RE: Batch closing of TPE related issues


In my view the root of this problem is in using the DNT header to convey
signals for 2 situations.


1.      The user has specified a general preference not to be tracked.

2.      Independent of 1, the use has given consent to be tracked by a
particular data controller. This covers both consent to a first-party site
(and perhaps its embedded third-parties), and consent to be tracked by a
particular-third party anywhere (aka web-wide UGE). 


1 is irrelevant in Europe because we have a fundamental right (not to have
personal data collected without consent) and law to guarantee that.
Arguments about how to be sure it has been set purposely by the user and
what its default state should be can be limited to non-EU participants and
need not affect the requirement for 2.


Also, we should not use the word "exception" for situation 2. This is
independent of the general preference so needs not be defined as an
"exception" to it. As has been pointed out by David Singer, the word has a
particular meaning for the logic of program flow and its use here is
confusing. It would be better to call this the "Consent signal", although in
general any mechanism to convey it should be extensible to more than this
limited (and yet undefined!) meaning.


We should have non-normative text as Matthias has suggested, but it needs to
cover the very common use-case of a single data controller responsible for
an estate of many distinct domains. We have already discussed this but not
agreed on a solution for it within the TPE. 


Because the DNT signal is limited to a single tri-state (1,0 or unset), and
does not even have mechanisms for sunset revocation, this situation, and
perhaps others, will continue to require some other mechanism, probably
based on cookies or localStorage. This mechanism could not be simply one-off
to be overridden by a UGE because the fact that consent had been acquired by
the data controller could not be encoded in the DNT header (there is not
enough bits) and so OOB consent would have to be permanently relied upon.


If we had the luxury to fix this by adding to the TPE now I would propose we
build on the existing cookie standard. The HTTP cookie mechanism covers most
of the requirements for a Consent Signal, in fact this is what we usually
mean when we talk of OOB consent (or OOBE). The TPE would only need to
extend the mechanism slightly in order for it to be used for our purpose,
i.e. to enable top origin domain script to set short duration cookies in the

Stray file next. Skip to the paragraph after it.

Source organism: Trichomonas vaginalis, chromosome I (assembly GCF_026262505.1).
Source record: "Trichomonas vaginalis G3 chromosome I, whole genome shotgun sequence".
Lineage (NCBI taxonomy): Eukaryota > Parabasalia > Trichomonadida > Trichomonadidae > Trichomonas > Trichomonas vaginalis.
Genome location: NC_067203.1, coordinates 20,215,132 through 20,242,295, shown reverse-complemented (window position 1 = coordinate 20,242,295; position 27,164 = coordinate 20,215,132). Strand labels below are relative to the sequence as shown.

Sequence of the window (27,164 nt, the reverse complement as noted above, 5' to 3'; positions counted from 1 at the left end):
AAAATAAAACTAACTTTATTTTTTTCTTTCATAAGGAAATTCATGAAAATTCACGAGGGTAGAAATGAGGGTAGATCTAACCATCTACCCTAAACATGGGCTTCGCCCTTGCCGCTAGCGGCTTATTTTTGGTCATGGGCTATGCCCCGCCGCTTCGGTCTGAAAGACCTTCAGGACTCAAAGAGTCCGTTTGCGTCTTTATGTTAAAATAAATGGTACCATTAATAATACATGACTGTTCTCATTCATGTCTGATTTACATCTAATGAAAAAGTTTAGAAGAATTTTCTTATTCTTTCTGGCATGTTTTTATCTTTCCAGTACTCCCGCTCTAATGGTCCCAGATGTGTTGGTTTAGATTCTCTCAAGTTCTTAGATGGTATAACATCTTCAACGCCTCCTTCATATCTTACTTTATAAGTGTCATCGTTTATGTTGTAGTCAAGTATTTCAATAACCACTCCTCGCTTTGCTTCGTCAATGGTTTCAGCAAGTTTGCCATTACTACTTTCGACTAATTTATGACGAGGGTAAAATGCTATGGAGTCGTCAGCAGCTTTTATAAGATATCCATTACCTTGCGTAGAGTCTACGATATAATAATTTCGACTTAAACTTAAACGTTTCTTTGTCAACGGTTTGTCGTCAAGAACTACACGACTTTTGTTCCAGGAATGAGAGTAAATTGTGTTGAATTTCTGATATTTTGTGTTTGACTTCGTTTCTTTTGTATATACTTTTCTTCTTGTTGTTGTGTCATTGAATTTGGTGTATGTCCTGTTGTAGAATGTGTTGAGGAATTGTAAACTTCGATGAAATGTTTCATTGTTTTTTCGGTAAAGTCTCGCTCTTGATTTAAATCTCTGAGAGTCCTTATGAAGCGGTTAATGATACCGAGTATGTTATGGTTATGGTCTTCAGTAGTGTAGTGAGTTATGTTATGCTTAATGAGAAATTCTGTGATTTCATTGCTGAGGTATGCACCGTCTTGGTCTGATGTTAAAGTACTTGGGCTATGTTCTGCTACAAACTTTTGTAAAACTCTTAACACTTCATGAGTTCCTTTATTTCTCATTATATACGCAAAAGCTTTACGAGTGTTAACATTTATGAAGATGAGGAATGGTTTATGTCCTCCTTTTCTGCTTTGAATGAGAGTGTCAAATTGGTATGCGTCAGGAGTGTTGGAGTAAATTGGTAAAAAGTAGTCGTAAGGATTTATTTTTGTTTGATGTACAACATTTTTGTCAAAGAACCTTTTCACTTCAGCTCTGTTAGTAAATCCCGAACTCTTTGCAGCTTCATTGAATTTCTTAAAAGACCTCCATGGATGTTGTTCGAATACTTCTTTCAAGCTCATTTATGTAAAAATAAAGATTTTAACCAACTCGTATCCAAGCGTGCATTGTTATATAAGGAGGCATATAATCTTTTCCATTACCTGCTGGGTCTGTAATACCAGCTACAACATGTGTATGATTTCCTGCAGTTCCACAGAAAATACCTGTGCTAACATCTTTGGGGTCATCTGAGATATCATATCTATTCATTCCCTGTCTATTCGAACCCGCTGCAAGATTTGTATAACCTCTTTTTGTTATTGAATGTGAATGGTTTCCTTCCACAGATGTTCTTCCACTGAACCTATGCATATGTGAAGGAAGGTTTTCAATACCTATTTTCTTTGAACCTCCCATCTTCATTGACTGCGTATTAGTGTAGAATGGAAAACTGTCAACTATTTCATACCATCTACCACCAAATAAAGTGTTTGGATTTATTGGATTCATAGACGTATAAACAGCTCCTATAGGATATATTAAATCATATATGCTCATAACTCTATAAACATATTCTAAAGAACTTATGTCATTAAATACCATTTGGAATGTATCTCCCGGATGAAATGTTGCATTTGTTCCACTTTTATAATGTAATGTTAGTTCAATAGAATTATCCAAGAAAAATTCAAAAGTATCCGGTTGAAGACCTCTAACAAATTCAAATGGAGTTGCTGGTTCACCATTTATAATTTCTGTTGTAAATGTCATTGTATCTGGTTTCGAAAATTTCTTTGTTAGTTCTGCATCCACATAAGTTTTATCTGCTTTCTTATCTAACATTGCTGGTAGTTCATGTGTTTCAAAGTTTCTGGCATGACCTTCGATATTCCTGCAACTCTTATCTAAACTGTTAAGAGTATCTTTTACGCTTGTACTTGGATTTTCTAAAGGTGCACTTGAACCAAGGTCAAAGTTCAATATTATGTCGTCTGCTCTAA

context origin of embedded third-parties (so distributary HTTP requests will
include it in the cookie header, but it would not apply to other contexts).
To ensure transparency we could specify the name of the (consent signalling)
cookie and how its value was encoded. A properly formatted consent cookie
would override a DNT:1 signal and would be site-specific.









From: Matthias Schunter (Intel Corporation) [] 
Sent: 12 June 2013 09:21
To: Nicholas Doty
Cc: Shane Wiley; Rob van Eijk;
Subject: Re: Batch closing of TPE related issues



I agree with Nick. We should offer guidance how user-granted exceptions
(UGE) and out-of-band exceptions (OOBE) interplay.

My take on this is:
- The DNT signal is the definitive answer (and reflects the UGE present)
- If a site disagrees with the signal, it can ask for an UGE
- If a site cannot obtain an UGE, it may ask for an out-of-band exception in
a transparent fashion
- If a user neither accept an UGE nor an OOBE, then the site can choose how
to service the user

Conversions: UGE->OOBE
- I believe that UGEs must not be convertable into out of band consent since
this would 
  reduce transparency and control for the users.
- Sites can delete an UGE and establish an OOBE (in this scenario the user
does not get the impression of control).

Conversions: OOBE->UGE
- If the site has obtained OOBE with sufficient consent for an UGE,
  the site should be free to store an UGE in the browser ONCE
- In order to meet the user expectations  of control and transparency, the
OOBE should 
  then be disabled, i.e., if the user deleted the UGE, the site would need
to obtain a fresh OOBE

Any opinions? Feedback? Usecases where this approach does not work?


On 12/06/2013 09:06, Nicholas Doty wrote:

I didn't understand ISSUE-192 to be about the capability for revocation of
user-granted exceptions within the browser, but a question as to whether the
API for storing user-granted exceptions in the user agent should include
capabilities for cookie semantics, including timed expiration or
secure-only. I agree with the resolution that it doesn't seem at this time